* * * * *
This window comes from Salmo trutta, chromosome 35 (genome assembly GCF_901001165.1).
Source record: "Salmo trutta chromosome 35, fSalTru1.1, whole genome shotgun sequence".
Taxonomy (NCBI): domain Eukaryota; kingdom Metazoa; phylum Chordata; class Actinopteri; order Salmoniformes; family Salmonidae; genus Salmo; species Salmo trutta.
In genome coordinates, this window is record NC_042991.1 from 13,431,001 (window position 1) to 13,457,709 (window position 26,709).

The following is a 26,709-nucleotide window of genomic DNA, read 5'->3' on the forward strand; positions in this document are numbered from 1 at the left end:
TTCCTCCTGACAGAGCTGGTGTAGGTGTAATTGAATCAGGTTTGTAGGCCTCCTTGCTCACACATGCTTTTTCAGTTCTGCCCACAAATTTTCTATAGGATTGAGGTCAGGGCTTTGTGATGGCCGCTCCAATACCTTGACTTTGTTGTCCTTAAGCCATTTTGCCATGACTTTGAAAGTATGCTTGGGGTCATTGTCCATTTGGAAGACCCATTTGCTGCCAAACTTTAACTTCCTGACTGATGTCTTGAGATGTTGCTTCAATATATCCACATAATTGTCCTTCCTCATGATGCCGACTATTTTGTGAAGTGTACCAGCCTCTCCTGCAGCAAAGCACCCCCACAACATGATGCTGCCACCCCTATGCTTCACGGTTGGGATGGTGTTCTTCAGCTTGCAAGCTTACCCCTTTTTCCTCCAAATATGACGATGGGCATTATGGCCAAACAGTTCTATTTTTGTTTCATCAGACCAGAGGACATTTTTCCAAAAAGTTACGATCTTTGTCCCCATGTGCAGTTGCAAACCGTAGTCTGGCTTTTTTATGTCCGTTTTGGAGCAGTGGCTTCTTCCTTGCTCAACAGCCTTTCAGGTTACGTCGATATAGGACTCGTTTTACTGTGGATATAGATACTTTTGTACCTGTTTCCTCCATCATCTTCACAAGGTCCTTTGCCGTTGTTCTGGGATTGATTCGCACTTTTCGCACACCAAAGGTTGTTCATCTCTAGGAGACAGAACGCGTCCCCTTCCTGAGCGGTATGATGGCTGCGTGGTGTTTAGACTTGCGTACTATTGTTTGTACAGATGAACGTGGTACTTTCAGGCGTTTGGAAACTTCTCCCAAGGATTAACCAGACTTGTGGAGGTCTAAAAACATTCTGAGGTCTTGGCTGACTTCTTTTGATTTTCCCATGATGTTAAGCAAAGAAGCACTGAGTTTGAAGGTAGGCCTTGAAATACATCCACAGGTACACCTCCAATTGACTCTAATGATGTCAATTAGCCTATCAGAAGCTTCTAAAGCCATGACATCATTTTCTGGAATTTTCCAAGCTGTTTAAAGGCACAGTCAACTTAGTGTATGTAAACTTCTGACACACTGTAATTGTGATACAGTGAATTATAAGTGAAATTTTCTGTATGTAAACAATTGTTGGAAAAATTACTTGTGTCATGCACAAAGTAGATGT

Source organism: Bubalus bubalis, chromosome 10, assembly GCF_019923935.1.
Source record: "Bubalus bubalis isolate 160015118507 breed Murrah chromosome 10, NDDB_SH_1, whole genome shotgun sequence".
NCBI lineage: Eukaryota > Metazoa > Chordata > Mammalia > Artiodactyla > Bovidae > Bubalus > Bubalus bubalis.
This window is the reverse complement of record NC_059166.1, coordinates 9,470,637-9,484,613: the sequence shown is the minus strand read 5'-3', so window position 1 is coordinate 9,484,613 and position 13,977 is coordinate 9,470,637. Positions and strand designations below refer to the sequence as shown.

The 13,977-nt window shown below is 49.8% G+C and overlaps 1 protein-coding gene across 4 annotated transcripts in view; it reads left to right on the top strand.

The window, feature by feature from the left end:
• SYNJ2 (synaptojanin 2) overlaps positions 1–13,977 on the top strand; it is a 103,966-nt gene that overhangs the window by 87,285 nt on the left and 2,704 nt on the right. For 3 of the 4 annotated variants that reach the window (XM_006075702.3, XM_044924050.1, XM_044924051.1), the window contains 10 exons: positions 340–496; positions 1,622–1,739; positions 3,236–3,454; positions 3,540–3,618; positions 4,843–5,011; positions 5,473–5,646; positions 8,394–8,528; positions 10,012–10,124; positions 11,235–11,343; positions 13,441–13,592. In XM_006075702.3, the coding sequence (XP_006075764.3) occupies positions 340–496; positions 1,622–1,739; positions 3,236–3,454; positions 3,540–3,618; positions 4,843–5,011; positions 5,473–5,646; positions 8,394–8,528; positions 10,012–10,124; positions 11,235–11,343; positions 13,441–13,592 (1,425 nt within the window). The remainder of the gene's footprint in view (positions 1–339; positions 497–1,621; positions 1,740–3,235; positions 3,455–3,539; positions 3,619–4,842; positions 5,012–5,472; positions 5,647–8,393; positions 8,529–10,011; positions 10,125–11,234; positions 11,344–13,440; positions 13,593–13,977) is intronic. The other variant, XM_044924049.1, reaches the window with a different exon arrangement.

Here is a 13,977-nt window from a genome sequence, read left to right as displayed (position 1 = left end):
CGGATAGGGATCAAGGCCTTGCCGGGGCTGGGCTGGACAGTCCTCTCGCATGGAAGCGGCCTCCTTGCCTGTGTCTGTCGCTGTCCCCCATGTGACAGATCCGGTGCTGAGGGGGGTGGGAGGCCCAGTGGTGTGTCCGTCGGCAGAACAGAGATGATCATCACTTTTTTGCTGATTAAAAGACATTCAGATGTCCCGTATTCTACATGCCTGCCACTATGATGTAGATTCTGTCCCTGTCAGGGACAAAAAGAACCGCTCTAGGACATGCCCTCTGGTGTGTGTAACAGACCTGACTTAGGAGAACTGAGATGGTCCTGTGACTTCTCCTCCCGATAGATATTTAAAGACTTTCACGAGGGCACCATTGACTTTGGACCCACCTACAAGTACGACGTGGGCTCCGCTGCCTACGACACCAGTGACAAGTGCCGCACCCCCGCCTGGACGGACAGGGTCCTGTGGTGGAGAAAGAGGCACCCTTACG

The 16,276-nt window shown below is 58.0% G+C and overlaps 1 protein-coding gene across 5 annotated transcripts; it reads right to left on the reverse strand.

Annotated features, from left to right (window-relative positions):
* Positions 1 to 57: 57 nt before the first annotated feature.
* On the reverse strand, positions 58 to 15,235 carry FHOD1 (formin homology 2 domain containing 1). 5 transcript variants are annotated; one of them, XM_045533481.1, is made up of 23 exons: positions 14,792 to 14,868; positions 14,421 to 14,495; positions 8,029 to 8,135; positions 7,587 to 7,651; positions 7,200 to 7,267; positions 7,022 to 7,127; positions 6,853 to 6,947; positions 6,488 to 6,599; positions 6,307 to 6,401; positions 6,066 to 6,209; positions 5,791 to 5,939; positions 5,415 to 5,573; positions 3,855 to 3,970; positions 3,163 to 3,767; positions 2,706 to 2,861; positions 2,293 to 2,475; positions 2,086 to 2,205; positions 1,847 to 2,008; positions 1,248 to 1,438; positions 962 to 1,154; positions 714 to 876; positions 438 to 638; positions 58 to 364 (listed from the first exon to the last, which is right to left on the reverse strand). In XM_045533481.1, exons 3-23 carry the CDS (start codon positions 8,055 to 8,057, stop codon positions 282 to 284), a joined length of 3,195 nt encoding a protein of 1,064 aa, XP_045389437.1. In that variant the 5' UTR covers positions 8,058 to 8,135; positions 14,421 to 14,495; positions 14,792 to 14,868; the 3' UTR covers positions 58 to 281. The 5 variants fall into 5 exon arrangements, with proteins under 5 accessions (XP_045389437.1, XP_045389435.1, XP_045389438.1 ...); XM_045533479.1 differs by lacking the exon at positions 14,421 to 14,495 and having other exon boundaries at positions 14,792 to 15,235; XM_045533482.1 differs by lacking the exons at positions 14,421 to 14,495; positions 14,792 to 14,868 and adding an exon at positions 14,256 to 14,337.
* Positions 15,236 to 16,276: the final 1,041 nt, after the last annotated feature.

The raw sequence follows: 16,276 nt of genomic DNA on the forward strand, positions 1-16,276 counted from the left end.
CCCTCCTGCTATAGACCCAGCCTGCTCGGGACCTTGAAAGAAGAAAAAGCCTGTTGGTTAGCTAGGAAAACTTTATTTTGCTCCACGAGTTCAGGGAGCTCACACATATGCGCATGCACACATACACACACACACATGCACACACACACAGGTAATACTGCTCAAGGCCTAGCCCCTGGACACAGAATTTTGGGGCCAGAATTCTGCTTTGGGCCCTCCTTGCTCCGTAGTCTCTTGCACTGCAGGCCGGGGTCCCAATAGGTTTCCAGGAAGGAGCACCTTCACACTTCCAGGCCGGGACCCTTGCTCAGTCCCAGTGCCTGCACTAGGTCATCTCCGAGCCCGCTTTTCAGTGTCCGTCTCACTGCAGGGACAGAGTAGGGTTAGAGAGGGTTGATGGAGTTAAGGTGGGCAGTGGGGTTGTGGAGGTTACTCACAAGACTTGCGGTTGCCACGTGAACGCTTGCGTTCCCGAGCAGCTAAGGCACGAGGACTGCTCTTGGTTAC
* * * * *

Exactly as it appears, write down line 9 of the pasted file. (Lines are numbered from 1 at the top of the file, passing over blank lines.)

NCBI lineage: Eukaryota > Metazoa > Chordata > Mammalia > Artiodactyla > Bovidae > Bubalus > Bubalus bubalis.